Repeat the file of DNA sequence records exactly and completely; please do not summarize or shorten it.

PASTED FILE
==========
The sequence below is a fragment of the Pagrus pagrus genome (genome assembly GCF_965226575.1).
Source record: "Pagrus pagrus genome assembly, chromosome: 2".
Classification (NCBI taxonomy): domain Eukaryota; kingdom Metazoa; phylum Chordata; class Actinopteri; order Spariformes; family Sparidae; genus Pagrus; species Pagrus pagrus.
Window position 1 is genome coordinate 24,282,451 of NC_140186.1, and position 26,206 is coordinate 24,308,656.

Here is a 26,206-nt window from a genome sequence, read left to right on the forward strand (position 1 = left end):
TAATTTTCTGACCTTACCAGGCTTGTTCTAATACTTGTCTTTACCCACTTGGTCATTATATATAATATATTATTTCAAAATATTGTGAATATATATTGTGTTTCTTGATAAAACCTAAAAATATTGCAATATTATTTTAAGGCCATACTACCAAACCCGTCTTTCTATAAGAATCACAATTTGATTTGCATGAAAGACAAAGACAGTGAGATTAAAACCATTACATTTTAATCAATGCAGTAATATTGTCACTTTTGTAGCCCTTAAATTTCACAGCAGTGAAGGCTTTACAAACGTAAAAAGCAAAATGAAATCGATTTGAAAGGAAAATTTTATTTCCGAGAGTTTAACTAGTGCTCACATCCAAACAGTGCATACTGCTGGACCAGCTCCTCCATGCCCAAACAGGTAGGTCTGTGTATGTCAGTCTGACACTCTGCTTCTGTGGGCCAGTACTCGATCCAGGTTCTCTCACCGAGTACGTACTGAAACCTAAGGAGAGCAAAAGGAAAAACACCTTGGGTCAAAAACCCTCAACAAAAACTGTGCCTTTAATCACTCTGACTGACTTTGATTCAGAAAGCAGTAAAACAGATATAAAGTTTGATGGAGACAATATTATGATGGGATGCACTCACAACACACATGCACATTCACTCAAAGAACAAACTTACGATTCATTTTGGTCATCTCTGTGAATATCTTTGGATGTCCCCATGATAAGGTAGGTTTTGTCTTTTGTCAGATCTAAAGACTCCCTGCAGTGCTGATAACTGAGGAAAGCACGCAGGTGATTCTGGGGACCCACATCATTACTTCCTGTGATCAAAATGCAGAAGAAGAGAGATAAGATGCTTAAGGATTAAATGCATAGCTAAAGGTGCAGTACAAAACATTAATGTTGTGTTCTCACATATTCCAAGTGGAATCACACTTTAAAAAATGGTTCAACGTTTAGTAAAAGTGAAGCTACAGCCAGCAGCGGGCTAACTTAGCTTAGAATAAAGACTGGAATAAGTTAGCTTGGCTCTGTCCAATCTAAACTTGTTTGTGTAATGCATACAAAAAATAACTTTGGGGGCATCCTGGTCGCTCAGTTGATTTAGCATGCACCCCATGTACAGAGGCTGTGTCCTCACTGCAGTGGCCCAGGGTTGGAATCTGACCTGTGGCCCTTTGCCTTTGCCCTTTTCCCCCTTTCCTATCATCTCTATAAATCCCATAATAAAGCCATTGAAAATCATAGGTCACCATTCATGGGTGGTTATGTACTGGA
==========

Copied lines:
The sequence below is a fragment of the Pagrus pagrus genome (genome assembly GCF_965226575.1).
Source record: "Pagrus pagrus genome assembly, chromosome: 2".
Classification (NCBI taxonomy): domain Eukaryota; kingdom Metazoa; phylum Chordata; class Actinopteri; order Spariformes; family Sparidae; genus Pagrus; species Pagrus pagrus.
Window position 1 is genome coordinate 24,282,451 of NC_140186.1, and position 26,206 is coordinate 24,308,656.

Here is a 26,206-nt window from a genome sequence, read left to right on the forward strand (position 1 = left end):
TAATTTTCTGACCTTACCAGGCTTGTTCTAATACTTGTCTTTACCCACTTGGTCATTATATATAATATATTATTTCAAAATATTGTGAATATATATTGTGTTTCTTGATAAAACCTAAAAATATTGCAATATTATTTTAAGGCCATACTACCAAACCCGTCTTTCTATAAGAATCACAATTTGATTTGCATGAAAGACAAAGACAGTGAGATTAAAACCATTACATTTTAATCAATGCAGTAATATTGTCACTTTTGTAGCCCTTAAATTTCACAGCAGTGAAGGCTTTACAAACGTAAAAAGCAAAATGAAATCGATTTGAAAGGAAAATTTTATTTCCGAGAGTTTAACTAGTGCTCACATCCAAACAGTGCATACTGCTGGACCAGCTCCTCCATGCCCAAACAGGTAGGTCTGTGTATGTCAGTCTGACACTCTGCTTCTGTGGGCCAGTACTCGATCCAGGTTCTCTCACCGAGTACGTACTGAAACCTAAGGAGAGCAAAAGGAAAAACACCTTGGGTCAAAAACCCTCAACAAAAACTGTGCCTTTAATCACTCTGACTGACTTTGATTCAGAAAGCAGTAAAACAGATATAAAGTTTGATGGAGACAATATTATGATGGGATGCACTCACAACACACATGCACATTCACTCAAAGAACAAACTTACGATTCATTTTGGTCATCTCTGTGAATATCTTTGGATGTCCCCATGATAAGGTAGGTTTTGTCTTTTGTCAGATCTAAAGACTCCCTGCAGTGCTGATAACTGAGGAAAGCACGCAGGTGATTCTGGGGACCCACATCATTACTTCCTGTGATCAAAATGCAGAAGAAGAGAGATAAGATGCTTAAGGATTAAATGCATAGCTAAAGGTGCAGTACAAAACATTAATGTTGTGTTCTCACATATTCCAAGTGGAATCACACTTTAAAAAATGGTTCAACGTTTAGTAAAAGTGAAGCTACAGCCAGCAGCGGGCTAACTTAGCTTAGAATAAAGACTGGAATAAGTTAGCTTGGCTCTGTCCAATCTAAACTTGTTTGTGTAATGCATACAAAAAATAACTTTGGGGGCATCCTGGTCGCTCAGTTGATTTAGCATGCACCCCATGTACAGAGGCTGTGTCCTCACTGCAGTGGCCCAGGGTTGGAATCTGACCTGTGGCCCTTTGCCTTTGCCCTTTTCCCCCTTTCCTATCATCTCTATAAATCCCATAATAAAGCCATTGAAAATCATAGGTCACCATTCATGGGTGGTTATGTACTGGA